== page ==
An international team of researchers led by the University of Melbourne has used new technology to fast track the discovery of a breast cancer risk gene and could assist in the discovery of other cancer genes.
Professor Melissa Southey of the Genetic Epidemiology Laboratory, Department of Pathology at the University of Melbourne, who led the study, said it was a significant discovery and the first breast cancer risk gene to be discovered using the latest genetic sequencing technology.
"The mutations in the newly identified gene XRCC2, although rare, explain another proportion of breast cancers that run in families where there is no known genetic cause and that particularly occur at an early age," she said.
"We identified this gene quite quickly using genetic technology called massively parallel sequencing, which enables sequencing of large amounts of human DNA at high speed.'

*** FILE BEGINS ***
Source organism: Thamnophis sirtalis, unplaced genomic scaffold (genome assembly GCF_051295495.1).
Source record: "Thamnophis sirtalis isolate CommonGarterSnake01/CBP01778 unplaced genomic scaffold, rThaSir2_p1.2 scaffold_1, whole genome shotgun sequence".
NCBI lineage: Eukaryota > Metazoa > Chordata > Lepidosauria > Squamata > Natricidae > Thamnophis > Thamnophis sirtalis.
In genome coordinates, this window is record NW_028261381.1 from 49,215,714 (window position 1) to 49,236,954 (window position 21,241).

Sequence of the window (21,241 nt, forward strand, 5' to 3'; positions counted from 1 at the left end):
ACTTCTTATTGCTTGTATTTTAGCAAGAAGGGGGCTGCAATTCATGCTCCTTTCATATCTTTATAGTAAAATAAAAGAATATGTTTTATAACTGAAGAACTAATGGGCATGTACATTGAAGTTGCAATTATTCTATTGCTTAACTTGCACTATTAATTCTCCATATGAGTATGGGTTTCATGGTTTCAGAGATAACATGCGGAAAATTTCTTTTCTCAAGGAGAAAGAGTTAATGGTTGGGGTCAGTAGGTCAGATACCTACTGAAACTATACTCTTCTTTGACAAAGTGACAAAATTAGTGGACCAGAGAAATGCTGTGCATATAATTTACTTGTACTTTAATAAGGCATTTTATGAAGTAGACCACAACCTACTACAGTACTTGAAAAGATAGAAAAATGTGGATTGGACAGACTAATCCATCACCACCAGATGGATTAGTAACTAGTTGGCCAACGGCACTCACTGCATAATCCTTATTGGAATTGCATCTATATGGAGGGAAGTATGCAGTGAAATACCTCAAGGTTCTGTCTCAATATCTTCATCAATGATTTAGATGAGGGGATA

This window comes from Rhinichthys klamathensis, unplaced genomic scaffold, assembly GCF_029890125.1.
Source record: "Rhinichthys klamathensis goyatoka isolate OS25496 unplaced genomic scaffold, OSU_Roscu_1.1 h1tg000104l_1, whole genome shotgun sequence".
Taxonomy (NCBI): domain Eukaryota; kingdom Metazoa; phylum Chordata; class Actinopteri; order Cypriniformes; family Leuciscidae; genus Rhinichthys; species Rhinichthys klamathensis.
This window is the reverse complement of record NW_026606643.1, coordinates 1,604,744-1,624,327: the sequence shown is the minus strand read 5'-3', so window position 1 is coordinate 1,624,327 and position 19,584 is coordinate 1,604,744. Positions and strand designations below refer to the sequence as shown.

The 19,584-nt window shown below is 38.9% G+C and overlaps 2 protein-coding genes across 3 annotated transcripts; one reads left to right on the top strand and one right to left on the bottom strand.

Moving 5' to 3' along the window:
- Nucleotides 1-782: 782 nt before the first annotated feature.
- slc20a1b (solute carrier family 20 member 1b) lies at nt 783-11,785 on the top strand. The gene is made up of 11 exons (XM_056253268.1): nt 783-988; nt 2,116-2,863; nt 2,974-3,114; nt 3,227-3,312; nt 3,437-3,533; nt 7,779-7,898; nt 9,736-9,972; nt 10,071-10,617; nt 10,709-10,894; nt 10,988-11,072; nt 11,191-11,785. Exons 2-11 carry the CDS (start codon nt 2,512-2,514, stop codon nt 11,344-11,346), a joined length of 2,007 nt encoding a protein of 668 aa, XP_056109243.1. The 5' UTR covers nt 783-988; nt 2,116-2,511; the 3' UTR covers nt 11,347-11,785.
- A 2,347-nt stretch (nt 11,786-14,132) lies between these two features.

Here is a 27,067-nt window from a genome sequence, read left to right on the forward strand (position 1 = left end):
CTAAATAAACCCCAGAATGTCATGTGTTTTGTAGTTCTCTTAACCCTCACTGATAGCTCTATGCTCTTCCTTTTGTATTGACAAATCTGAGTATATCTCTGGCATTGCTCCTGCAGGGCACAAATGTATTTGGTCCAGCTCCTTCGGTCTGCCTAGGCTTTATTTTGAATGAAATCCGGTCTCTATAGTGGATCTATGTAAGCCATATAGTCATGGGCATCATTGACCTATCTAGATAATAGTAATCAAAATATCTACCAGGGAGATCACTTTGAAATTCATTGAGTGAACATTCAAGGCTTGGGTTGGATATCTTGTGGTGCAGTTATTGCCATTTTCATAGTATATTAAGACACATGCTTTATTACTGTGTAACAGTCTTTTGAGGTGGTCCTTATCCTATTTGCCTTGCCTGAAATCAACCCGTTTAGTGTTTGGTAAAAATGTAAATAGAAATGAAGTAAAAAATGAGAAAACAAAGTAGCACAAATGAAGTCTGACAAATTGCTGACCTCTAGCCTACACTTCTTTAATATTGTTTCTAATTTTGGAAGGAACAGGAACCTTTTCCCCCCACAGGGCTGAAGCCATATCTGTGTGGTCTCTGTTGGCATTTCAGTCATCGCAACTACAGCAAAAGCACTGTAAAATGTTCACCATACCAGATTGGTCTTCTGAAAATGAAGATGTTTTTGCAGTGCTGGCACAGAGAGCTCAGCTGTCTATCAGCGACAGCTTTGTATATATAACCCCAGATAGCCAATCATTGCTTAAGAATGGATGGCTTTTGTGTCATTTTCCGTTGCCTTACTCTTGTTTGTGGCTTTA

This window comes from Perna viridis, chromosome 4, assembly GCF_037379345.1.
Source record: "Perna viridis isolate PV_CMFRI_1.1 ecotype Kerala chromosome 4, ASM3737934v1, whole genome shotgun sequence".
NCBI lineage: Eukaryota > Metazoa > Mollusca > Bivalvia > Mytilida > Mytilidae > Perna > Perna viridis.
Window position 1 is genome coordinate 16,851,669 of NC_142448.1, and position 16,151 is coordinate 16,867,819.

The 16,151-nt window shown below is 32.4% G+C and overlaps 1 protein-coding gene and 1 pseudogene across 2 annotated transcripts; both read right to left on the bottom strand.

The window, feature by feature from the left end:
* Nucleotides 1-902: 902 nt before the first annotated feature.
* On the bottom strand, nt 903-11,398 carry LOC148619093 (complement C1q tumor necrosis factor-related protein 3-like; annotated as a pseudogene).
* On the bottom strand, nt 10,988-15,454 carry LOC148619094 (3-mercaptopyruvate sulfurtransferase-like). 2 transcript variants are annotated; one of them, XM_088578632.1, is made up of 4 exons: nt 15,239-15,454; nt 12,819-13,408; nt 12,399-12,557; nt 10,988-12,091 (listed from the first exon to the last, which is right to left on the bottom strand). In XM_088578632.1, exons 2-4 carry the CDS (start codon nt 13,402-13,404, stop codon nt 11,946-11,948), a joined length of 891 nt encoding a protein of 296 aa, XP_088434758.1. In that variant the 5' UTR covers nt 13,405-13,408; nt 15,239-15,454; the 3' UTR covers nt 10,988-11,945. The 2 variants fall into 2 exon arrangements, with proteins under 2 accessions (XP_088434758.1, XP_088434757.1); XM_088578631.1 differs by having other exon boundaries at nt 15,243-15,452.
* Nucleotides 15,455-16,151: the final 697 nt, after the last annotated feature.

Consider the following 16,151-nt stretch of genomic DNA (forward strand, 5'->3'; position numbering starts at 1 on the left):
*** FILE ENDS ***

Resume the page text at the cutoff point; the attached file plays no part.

"Due to these results and our methodology we believe that further risk genes will be identified at a faster rate than before and potentially for other cancers such as colorectal and prostate cancers," she said.
Professor Southey said the discovery could help manage the risk of breast cancer for families with a strong history of the disease and no known genetic cause.
"This discovery will assist some families to determine individual risk and which family members are at high risk of contracting the disease," Professor Southey said.
"Unaffected relatives of people with a mutation in this gene could also be offered predictive testing, subsequent genetic counselling and ongoing clinical management on the basis of their mutation status.'
"People whose breast cancer is associated with XRCC2 mutations could also benefit from specific treatments that target the genetic fault," she said.
Currently, only about 30 per cent of the familial risk for breast cancer has been explained, leaving the substantial majority sti
|Contact: Rebecca Scott|
University of Melbourne